Growing vegetables and community
A few decades ago, many small US farms were going out of business and being consolidated into large agri-businesses that grow only a few commodity crops. Today, a new generation of young farmers is working to revive small farms and provide fresh fruits and vegetables to their local communities. For many of these young farmers, working the land represents a way to combine ecological sustainability, community, and honest hard work.
One such farmer is Kiva Zip borrower Ben Abell, who runs Rootbound Farm in Prospect, KY with his wife Bree.
“I love the lifestyle of farming,” says Abell, “working the land and feeding people healthy produce. I love being an entrepreneur and the challenges of building a small business. It is exciting to be part of a community of beginning farmers, in Kentucky and beyond, working to make our businesses succeed and have an impact on the land and on our communities.”
At Kiva Zip, we love supporting farmers like Ben, who have incredible vision, energy and enthusiasm, but often lack the capital necessary to fully realize their dreams. According to Ben,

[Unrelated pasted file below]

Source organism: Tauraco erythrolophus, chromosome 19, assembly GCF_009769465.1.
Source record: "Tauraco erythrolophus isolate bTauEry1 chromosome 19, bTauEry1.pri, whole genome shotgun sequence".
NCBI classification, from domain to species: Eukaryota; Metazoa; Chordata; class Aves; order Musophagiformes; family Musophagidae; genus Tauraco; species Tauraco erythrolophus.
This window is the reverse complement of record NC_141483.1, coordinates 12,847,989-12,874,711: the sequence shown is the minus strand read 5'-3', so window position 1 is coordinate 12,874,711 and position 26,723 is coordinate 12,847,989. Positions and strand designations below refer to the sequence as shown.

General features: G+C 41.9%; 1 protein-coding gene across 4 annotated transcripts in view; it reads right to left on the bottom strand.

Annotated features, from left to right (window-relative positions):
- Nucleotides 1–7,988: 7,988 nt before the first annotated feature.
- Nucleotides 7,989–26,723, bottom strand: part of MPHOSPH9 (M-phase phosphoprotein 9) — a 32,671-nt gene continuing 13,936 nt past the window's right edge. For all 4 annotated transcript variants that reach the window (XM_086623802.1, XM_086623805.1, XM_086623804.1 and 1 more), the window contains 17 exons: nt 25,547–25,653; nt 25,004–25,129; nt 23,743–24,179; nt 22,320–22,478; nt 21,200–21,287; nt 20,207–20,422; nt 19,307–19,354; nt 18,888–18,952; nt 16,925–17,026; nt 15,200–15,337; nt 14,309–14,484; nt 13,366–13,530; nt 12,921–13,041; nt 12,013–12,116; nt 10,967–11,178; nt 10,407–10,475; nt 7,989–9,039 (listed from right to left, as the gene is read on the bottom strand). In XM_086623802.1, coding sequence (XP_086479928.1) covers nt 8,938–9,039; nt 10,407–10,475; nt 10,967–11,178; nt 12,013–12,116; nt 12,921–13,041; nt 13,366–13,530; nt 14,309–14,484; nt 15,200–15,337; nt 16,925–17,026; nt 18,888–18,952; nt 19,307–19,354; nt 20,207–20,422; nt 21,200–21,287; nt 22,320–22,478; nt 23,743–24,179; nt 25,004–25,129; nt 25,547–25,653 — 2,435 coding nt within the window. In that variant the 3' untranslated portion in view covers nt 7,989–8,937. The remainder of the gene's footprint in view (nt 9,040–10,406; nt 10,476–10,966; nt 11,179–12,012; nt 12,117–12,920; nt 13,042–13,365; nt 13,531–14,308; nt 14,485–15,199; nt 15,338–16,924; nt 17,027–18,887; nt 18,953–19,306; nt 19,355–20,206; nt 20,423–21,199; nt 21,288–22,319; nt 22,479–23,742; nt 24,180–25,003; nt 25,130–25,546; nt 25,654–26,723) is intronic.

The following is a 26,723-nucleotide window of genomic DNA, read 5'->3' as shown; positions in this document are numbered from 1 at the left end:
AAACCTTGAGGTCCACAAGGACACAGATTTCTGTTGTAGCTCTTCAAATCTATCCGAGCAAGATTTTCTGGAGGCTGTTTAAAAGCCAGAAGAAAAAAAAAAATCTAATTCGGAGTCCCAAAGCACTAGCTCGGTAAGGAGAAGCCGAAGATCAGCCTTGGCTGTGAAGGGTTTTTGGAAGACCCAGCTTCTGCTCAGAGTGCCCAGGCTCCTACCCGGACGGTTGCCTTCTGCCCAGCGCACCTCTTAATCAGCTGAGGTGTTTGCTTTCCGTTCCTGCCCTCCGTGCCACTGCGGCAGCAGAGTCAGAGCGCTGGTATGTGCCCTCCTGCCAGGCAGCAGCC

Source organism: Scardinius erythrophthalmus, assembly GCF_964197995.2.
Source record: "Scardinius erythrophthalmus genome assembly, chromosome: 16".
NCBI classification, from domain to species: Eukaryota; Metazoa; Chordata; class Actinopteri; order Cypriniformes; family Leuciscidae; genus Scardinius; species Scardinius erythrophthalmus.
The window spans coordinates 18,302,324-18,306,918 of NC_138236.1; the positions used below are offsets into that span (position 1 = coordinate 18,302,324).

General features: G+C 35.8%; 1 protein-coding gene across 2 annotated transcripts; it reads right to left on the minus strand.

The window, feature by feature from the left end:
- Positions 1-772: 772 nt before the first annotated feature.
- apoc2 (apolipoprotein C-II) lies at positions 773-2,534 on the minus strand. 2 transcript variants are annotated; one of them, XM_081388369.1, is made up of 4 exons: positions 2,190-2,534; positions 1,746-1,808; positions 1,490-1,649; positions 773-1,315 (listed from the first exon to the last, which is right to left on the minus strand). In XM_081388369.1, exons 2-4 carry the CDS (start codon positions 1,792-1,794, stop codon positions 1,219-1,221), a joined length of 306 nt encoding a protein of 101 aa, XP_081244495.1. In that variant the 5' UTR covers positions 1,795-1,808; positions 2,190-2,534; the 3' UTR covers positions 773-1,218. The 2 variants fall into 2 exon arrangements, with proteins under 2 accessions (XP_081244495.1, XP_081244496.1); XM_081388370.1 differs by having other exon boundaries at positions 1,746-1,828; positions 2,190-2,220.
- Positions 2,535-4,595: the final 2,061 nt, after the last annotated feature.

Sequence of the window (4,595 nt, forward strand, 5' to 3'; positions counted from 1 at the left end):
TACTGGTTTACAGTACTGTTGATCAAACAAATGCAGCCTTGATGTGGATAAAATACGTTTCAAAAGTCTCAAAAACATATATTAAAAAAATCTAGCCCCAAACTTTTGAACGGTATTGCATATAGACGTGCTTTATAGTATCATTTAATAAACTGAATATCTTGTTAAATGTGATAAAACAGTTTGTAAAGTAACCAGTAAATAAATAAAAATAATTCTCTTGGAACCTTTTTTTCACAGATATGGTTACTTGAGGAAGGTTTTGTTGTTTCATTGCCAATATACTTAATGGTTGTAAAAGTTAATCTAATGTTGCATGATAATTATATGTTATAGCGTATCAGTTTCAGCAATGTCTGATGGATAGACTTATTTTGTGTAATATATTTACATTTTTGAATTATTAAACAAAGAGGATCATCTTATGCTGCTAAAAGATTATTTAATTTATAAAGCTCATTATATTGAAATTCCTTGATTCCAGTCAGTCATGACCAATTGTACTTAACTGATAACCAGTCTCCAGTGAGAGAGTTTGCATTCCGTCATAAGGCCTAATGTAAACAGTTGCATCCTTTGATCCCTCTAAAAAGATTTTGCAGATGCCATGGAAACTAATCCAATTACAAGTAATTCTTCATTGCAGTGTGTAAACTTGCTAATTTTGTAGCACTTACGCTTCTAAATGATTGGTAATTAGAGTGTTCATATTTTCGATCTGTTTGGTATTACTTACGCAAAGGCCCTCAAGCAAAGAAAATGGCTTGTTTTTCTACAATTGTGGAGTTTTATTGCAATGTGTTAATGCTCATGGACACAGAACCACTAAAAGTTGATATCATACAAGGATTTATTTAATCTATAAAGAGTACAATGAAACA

“There are almost no banks that will give any type of loans (operating, equipment, land purchase) to farmers. There are ag-specific lenders but their lending model is geared heavily towards conventional commodity production and they are wary of smaller, diversified farms supplying the emerging ‘local food’ market.”
At Kiva Zip, we are working with our nationwide network of Trustees to reach out to farmers like Ben and help expand their access to capital. Ben is now fundraising a $10,000 loan thanks to his Trustee, Seed Capital Kentucky, which reached out to introduce him to Kiva Zip.
“I was asked to consider trying a Kiva Zip loan by [Seed Capital Kentucky]. I was very interested in the opportunity. Not only does the Kiva Zip loan offer us the ability to grow our business, but it allows us to build community at the same time.”
The opportunity to build community lies at the heart of both Kiva Zip and the local food movement, which is part of the reason that Kiva Zip and farmers work so well together. When I asked Ben what his favorite aspect of crowdfunding a loan was, he told me it was watching how people from his local community and around the world have stepped up to support him and his wife Bree.
If you would like to support Ben, you can visit his loan page here. If you’d like to learn more about Rootbound Farm, feel free to email Ben at: firstname.lastname@example.org. If you live in Kentucky, you can find Ben’s veggies at a number of restaurants in Louisville and Lexington, in produce boxes from GreenBEAN Delivery, and every Saturday at the St. Matthew's Farmer's Market in Louisville, KY.